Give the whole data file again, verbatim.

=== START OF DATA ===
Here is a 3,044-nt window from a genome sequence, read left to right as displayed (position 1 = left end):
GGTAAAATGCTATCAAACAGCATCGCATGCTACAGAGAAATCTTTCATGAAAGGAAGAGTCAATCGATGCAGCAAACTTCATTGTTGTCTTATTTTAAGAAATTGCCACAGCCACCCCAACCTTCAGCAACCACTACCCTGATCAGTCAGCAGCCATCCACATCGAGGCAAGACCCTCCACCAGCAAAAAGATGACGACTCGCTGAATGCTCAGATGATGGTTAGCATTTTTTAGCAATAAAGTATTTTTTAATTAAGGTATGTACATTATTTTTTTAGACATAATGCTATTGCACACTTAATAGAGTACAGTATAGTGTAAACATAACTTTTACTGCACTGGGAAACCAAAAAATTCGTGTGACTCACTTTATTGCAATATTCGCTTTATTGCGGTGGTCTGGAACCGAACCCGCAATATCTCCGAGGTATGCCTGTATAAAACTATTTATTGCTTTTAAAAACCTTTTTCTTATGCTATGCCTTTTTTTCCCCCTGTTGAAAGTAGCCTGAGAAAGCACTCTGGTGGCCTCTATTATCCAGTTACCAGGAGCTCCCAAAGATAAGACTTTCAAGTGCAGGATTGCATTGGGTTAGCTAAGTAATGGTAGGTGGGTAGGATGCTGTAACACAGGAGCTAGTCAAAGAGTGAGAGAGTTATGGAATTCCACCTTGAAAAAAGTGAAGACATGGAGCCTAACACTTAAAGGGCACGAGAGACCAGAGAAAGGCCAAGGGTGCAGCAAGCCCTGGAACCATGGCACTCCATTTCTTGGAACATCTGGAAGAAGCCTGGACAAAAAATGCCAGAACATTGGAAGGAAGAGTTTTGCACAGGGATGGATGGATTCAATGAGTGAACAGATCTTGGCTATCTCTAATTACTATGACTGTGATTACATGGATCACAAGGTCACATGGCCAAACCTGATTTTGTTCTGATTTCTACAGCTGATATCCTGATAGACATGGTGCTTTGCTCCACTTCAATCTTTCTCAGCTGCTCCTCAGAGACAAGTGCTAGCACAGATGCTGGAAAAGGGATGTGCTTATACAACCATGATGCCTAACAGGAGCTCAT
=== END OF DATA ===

Here is a 3,044-nt window from a genome sequence, read left to right as displayed (position 1 = left end):
GGTAAAATGCTATCAAACAGCATCGCATGCTACAGAGAAATCTTTCATGAAAGGAAGAGTCAATCGATGCAGCAAACTTCATTGTTGTCTTATTTTAAGAAATTGCCACAGCCACCCCAACCTTCAGCAACCACTACCCTGATCAGTCAGCAGCCATCCACATCGAGGCAAGACCCTCCACCAGCAAAAAGATGACGACTCGCTGAATGCTCAGATGATGGTTAGCATTTTTTAGCAATAAAGTATTTTTTAATTAAGGTATGTACATTATTTTTTTAGACATAATGCTATTGCACACTTAATAGAGTACAGTATAGTGTAAACATAACTTTTACTGCACTGGGAAACCAAAAAATTCGTGTGACTCACTTTATTGCAATATTCGCTTTATTGCGGTGGTCTGGAACCGAACCCGCAATATCTCCGAGGTATGCCTGTATAAAACTATTTATTGCTTTTAAAAACCTTTTTCTTATGCTATGCCTTTTTTTCCCCCTGTTGAAAGTAGCCTGAGAAAGCACTCTGGTGGCCTCTATTATCCAGTTACCAGGAGCTCCCAAAGATAAGACTTTCAAGTGCAGGATTGCATTGGGTTAGCTAAGTAATGGTAGGTGGGTAGGATGCTGTAACACAGGAGCTAGTCAAAGAGTGAGAGAGTTATGGAATTCCACCTTGAAAAAAGTGAAGACATGGAGCCTAACACTTAAAGGGCACGAGAGACCAGAGAAAGGCCAAGGGTGCAGCAAGCCCTGGAACCATGGCACTCCATTTCTTGGAACATCTGGAAGAAGCCTGGACAAAAAATGCCAGAACATTGGAAGGAAGAGTTTTGCACAGGGATGGATGGATTCAATGAGTGAACAGATCTTGGCTATCTCTAATTACTATGACTGTGATTACATGGATCACAAGGTCACATGGCCAAACCTGATTTTGTTCTGATTTCTACAGCTGATATCCTGATAGACATGGTGCTTTGCTCCACTTCAATCTTTCTCAGCTGCTCCTCAGAGACAAGTGCTAGCACAGATGCTGGAAAAGGGATGTGCTTATACAACCATGATGCCTAACAGGAGCTCAT